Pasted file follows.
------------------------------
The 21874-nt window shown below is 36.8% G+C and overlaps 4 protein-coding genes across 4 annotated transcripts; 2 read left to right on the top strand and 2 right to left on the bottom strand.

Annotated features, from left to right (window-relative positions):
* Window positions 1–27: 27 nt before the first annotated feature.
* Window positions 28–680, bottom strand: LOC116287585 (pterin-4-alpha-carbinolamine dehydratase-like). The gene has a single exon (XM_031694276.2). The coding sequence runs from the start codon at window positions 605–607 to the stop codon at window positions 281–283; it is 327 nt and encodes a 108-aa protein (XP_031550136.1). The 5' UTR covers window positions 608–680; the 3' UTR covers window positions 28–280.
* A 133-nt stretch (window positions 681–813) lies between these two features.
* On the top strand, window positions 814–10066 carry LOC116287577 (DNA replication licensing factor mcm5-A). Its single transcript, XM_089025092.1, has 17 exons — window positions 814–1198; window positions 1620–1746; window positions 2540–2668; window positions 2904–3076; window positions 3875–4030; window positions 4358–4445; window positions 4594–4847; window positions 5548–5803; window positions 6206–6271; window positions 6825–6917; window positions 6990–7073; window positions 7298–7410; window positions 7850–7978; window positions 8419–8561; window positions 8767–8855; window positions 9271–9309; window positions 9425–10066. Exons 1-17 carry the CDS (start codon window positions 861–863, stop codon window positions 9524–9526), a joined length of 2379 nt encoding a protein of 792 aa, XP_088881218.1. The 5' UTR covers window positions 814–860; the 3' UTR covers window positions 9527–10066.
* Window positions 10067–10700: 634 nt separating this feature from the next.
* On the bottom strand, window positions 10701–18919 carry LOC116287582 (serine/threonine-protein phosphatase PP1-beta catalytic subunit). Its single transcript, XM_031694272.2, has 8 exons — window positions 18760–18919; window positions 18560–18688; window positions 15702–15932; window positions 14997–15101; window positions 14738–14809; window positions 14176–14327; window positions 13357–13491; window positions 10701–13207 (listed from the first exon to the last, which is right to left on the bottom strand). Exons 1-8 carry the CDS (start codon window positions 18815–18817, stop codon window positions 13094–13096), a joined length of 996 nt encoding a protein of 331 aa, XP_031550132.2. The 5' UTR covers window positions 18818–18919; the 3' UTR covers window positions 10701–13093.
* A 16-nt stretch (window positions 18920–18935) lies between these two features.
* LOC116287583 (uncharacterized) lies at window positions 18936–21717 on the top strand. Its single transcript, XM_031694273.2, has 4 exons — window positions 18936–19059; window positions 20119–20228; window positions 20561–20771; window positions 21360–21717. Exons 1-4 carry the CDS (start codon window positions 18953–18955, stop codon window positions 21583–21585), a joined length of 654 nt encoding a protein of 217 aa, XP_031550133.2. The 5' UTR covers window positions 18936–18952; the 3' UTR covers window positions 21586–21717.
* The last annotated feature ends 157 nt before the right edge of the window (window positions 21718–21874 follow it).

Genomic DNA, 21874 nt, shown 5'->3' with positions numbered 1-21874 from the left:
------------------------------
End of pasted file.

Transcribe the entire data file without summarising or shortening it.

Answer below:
The 21874-nt window shown below is 36.8% G+C and overlaps 4 protein-coding genes across 4 annotated transcripts; 2 read left to right on the top strand and 2 right to left on the bottom strand.

Annotated features, from left to right (window-relative positions):
* Window positions 1–27: 27 nt before the first annotated feature.
* Window positions 28–680, bottom strand: LOC116287585 (pterin-4-alpha-carbinolamine dehydratase-like). The gene has a single exon (XM_031694276.2). The coding sequence runs from the start codon at window positions 605–607 to the stop codon at window positions 281–283; it is 327 nt and encodes a 108-aa protein (XP_031550136.1). The 5' UTR covers window positions 608–680; the 3' UTR covers window positions 28–280.
* A 133-nt stretch (window positions 681–813) lies between these two features.
* On the top strand, window positions 814–10066 carry LOC116287577 (DNA replication licensing factor mcm5-A). Its single transcript, XM_089025092.1, has 17 exons — window positions 814–1198; window positions 1620–1746; window positions 2540–2668; window positions 2904–3076; window positions 3875–4030; window positions 4358–4445; window positions 4594–4847; window positions 5548–5803; window positions 6206–6271; window positions 6825–6917; window positions 6990–7073; window positions 7298–7410; window positions 7850–7978; window positions 8419–8561; window positions 8767–8855; window positions 9271–9309; window positions 9425–10066. Exons 1-17 carry the CDS (start codon window positions 861–863, stop codon window positions 9524–9526), a joined length of 2379 nt encoding a protein of 792 aa, XP_088881218.1. The 5' UTR covers window positions 814–860; the 3' UTR covers window positions 9527–10066.
* Window positions 10067–10700: 634 nt separating this feature from the next.
* On the bottom strand, window positions 10701–18919 carry LOC116287582 (serine/threonine-protein phosphatase PP1-beta catalytic subunit). Its single transcript, XM_031694272.2, has 8 exons — window positions 18760–18919; window positions 18560–18688; window positions 15702–15932; window positions 14997–15101; window positions 14738–14809; window positions 14176–14327; window positions 13357–13491; window positions 10701–13207 (listed from the first exon to the last, which is right to left on the bottom strand). Exons 1-8 carry the CDS (start codon window positions 18815–18817, stop codon window positions 13094–13096), a joined length of 996 nt encoding a protein of 331 aa, XP_031550132.2. The 5' UTR covers window positions 18818–18919; the 3' UTR covers window positions 10701–13093.
* A 16-nt stretch (window positions 18920–18935) lies between these two features.
* LOC116287583 (uncharacterized) lies at window positions 18936–21717 on the top strand. Its single transcript, XM_031694273.2, has 4 exons — window positions 18936–19059; window positions 20119–20228; window positions 20561–20771; window positions 21360–21717. Exons 1-4 carry the CDS (start codon window positions 18953–18955, stop codon window positions 21583–21585), a joined length of 654 nt encoding a protein of 217 aa, XP_031550133.2. The 5' UTR covers window positions 18936–18952; the 3' UTR covers window positions 21586–21717.
* The last annotated feature ends 157 nt before the right edge of the window (window positions 21718–21874 follow it).

Genomic DNA, 21874 nt, shown 5'->3' with positions numbered 1-21874 from the left: